Anderson’s comments came on the heels of presentations by Jeffery Stone, global president and chief customer officer for Johnson & Johnson, and Andy Giancamilli, CEO of Rexall Pharma Plus and outgoing NACDS chairman. Gen. Michael Hayden, former director of the CIA and NSA, served as the keynote speaker.

Stone touched upon the opportunities that exist for retailers and suppliers in today’s challenging environment, such as taking share from competitors, taking value from trade partners and collaborating to create more value.

Meanwhile, Giancamilli summarized his tenure and reflected on three “positive lessons” that hit him during his tenure as NACDS chairman: NACDS is a member-driven association in the true sense, the association unites us more than divides us and the association is creating a legacy of greater success for the future. He highlighted the importance of getting involved and the successes of the first and second annual NACDS RxImpact Day on Capitol Hill, held in 2009 and in March 2010.

“These are thoughts that I think can be put into action to allow you to even get more from your investment in NACDS, and they are thoughts that I think can help NACDS get even stronger for your ultimate benefit,” Giancamilli said.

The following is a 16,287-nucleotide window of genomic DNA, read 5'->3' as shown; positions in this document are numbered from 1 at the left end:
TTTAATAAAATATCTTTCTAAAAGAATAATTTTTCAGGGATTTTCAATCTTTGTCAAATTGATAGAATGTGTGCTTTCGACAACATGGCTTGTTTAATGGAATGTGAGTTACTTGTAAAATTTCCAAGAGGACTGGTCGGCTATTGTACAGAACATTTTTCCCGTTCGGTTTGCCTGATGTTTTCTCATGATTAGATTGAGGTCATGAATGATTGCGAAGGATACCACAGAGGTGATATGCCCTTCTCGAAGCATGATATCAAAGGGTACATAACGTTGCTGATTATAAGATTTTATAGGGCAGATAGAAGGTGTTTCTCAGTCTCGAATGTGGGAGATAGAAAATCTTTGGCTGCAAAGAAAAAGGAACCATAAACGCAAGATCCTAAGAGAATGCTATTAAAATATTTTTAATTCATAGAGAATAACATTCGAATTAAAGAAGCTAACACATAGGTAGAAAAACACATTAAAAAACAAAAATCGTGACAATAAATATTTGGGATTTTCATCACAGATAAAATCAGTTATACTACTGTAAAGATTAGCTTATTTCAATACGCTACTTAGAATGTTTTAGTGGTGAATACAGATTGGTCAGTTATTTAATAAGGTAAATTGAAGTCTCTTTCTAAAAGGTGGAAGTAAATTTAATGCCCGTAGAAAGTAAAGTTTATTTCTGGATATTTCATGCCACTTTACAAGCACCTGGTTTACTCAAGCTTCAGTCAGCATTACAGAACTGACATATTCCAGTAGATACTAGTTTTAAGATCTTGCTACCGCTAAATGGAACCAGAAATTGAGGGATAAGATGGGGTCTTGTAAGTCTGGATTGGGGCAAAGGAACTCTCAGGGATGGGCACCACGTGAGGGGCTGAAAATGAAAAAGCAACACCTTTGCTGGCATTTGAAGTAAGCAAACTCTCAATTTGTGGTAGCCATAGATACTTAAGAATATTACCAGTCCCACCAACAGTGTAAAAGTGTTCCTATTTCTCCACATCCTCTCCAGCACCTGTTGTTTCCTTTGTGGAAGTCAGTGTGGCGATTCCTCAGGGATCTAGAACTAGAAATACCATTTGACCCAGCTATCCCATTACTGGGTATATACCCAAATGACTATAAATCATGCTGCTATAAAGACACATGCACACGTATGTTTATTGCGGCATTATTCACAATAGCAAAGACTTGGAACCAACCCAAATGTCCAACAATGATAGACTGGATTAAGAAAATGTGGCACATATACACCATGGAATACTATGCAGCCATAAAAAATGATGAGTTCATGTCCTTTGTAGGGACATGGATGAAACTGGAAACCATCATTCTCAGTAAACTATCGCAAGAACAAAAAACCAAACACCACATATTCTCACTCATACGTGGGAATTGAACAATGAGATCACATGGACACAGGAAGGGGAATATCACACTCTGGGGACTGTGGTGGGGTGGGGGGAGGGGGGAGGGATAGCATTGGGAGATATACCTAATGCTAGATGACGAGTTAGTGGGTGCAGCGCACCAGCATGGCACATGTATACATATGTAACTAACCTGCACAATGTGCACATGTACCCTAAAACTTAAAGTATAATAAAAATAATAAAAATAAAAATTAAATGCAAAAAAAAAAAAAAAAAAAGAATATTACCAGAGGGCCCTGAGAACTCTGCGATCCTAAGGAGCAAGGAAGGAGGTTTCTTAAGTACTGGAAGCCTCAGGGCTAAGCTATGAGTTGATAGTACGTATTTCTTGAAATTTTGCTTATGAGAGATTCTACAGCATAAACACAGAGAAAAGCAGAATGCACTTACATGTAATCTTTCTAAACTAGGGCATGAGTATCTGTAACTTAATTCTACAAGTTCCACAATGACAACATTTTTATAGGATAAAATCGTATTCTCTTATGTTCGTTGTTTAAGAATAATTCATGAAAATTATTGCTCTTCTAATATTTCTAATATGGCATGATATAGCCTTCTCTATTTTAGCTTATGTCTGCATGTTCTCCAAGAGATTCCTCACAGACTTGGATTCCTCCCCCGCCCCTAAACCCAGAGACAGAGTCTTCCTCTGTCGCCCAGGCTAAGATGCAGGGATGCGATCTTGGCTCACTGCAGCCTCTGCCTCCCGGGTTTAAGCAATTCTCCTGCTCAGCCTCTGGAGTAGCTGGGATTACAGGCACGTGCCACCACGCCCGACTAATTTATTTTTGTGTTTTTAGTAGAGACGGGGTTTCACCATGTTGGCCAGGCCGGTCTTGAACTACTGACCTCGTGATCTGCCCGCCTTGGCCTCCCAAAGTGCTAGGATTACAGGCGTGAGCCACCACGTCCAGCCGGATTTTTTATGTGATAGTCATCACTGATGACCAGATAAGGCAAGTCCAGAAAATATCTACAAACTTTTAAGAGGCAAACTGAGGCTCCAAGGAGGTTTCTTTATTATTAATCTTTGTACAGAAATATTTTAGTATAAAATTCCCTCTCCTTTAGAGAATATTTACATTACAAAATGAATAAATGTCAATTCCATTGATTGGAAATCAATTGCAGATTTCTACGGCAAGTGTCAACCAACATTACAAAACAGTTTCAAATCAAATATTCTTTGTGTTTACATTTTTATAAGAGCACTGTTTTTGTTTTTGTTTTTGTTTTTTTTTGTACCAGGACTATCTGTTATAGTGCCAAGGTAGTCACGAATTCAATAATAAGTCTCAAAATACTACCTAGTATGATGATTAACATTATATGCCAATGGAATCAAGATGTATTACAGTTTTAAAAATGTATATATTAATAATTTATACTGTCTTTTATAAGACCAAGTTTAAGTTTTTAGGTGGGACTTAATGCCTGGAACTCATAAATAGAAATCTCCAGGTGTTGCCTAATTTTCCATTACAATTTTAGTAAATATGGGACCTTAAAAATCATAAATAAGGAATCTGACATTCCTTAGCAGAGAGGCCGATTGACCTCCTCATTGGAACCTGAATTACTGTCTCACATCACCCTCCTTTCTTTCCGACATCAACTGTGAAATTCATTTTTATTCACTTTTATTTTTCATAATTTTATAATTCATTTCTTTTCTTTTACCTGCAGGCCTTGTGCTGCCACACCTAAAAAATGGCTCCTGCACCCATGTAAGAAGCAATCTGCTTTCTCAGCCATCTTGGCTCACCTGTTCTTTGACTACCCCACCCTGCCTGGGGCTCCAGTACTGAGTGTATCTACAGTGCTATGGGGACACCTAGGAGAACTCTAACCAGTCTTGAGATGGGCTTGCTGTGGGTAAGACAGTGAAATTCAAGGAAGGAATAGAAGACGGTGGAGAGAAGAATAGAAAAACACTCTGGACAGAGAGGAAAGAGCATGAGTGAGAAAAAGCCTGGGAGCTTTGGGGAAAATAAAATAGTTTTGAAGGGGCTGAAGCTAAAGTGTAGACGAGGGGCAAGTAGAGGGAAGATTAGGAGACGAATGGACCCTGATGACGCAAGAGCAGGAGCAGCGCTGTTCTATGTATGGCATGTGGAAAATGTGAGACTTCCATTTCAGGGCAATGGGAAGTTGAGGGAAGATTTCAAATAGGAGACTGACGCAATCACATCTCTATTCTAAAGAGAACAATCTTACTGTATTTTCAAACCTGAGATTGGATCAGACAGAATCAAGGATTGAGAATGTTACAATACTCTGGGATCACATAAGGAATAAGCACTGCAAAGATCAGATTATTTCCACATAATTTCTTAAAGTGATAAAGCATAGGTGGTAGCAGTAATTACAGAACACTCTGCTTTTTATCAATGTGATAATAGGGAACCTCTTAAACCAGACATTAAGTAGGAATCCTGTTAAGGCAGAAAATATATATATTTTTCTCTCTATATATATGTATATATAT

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CVS Caremark forges ahead with medication adherence initiatives

BY Antoinette Alexander

WHAT IT MEANS AND WHY IT’S IMPORTANT Underscoring the vital role that pharmacists play in the U.S. healthcare system are the findings of the recent CVS Caremark study, which found many patients believe that their specialty pharmacy team plays an important role in medication adherence. There’s a $300 billion reason why this is important.

(THE NEWS: CVS Caremark: Patients believe specialty pharmacy team encourages medication adherence. For the full story, click here)

It is no secret that medication adherence is a major problem facing the industry and is draining billions of dollars out of the already-fragile U.S. healthcare system. A lack of medication adherence is frequently at the root of preventable hospitalizations and patient illness and the resulting costs to the U.S. healthcare system have been estimated to be about $300 billion annually.